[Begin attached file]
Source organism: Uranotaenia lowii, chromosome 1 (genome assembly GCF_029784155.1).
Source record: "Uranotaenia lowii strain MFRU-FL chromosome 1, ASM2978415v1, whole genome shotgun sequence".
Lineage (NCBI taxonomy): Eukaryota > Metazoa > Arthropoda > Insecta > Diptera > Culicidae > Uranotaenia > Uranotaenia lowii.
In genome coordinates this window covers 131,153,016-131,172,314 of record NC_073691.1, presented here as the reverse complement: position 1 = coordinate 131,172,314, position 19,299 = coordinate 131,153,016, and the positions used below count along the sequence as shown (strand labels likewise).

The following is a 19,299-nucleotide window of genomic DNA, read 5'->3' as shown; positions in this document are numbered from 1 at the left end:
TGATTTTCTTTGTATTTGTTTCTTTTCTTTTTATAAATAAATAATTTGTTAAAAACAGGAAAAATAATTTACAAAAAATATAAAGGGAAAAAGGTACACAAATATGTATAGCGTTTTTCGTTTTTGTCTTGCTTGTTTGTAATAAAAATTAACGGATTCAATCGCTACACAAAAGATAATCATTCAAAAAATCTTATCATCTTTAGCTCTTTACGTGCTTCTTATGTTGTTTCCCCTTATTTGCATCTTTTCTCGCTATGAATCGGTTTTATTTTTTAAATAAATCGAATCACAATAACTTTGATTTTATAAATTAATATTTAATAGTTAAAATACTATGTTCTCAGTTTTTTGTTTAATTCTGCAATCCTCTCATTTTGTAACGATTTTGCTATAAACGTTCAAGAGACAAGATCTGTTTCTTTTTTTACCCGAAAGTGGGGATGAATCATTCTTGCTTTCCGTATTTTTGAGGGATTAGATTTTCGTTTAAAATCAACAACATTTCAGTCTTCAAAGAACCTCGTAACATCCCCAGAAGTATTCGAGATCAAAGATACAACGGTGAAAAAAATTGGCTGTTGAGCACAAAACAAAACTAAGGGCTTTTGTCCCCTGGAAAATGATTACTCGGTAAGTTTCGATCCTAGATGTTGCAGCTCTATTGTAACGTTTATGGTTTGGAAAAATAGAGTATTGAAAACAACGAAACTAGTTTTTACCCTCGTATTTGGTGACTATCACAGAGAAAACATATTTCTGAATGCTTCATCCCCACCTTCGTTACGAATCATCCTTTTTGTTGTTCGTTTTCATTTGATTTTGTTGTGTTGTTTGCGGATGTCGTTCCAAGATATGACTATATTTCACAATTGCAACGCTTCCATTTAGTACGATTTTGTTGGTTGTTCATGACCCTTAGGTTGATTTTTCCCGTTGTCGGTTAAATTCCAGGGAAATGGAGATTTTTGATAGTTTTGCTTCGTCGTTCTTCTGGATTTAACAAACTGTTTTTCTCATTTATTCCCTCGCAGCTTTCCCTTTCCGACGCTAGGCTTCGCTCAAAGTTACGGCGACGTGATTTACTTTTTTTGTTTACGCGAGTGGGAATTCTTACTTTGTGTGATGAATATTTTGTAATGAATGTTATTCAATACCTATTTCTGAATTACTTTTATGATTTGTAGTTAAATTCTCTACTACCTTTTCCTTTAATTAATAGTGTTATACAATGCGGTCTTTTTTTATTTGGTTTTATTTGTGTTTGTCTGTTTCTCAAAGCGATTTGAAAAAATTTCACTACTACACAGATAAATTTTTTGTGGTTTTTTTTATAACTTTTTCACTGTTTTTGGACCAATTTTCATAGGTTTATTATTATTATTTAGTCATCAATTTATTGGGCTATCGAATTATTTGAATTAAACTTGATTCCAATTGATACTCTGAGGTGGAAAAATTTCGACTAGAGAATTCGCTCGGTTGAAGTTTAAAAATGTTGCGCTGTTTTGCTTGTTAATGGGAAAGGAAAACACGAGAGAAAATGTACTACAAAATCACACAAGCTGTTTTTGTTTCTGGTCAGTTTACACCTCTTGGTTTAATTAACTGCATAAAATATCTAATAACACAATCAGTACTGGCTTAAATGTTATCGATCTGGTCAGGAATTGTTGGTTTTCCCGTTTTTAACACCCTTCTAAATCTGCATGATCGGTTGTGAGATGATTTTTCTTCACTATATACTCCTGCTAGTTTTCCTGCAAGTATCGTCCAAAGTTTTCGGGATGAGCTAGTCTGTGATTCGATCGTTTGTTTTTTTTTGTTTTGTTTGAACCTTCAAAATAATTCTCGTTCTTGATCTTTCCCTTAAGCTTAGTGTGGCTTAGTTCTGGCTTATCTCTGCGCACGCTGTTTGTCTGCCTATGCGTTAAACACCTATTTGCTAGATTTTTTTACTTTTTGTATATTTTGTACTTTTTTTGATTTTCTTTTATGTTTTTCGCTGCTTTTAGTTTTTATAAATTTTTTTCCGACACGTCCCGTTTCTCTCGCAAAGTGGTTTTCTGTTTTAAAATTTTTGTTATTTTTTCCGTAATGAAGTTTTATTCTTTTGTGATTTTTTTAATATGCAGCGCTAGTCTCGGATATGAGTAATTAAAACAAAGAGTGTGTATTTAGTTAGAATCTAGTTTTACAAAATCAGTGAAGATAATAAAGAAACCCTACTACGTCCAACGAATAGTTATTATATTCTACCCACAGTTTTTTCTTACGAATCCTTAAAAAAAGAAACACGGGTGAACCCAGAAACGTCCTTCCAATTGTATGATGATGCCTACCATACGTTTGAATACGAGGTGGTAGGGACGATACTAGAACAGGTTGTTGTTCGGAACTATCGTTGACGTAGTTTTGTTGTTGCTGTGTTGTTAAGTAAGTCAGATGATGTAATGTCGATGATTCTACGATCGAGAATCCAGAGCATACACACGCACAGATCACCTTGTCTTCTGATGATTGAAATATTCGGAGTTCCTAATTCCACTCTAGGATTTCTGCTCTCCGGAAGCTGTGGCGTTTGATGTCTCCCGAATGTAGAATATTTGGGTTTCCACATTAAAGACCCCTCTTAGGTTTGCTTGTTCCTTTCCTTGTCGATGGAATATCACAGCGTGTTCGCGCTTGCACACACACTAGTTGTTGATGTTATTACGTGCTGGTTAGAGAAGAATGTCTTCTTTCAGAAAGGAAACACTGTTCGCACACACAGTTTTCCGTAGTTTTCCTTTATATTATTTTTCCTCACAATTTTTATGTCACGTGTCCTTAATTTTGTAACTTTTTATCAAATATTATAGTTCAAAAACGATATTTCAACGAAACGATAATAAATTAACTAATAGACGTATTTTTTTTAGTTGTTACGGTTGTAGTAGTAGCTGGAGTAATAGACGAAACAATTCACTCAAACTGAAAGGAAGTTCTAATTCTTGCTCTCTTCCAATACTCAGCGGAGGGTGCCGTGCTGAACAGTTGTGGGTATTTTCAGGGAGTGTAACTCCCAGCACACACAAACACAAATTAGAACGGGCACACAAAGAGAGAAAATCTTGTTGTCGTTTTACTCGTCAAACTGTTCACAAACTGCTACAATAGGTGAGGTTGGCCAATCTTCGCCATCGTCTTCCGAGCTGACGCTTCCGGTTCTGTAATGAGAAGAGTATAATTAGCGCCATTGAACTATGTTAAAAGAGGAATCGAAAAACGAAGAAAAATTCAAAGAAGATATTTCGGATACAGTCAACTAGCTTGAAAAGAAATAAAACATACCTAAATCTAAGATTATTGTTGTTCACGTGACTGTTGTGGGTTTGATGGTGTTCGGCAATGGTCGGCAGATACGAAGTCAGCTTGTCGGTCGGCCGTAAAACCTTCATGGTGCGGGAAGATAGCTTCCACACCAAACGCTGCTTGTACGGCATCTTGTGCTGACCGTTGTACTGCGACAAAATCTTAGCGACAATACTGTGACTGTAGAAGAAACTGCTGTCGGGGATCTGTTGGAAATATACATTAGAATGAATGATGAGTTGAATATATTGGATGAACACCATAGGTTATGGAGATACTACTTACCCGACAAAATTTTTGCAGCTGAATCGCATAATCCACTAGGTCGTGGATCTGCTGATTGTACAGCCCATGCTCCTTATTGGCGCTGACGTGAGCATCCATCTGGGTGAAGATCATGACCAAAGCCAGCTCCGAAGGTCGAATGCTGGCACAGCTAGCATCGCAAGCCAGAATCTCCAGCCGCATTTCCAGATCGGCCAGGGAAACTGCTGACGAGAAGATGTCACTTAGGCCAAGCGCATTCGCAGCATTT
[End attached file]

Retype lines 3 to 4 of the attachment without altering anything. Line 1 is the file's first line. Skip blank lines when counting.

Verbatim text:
Lineage (NCBI taxonomy): Eukaryota > Metazoa > Arthropoda > Insecta > Diptera > Culicidae > Uranotaenia > Uranotaenia lowii.
In genome coordinates this window covers 131,153,016-131,172,314 of record NC_073691.1, presented here as the reverse complement: position 1 = coordinate 131,172,314, position 19,299 = coordinate 131,153,016, and the positions used below count along the sequence as shown (strand labels likewise).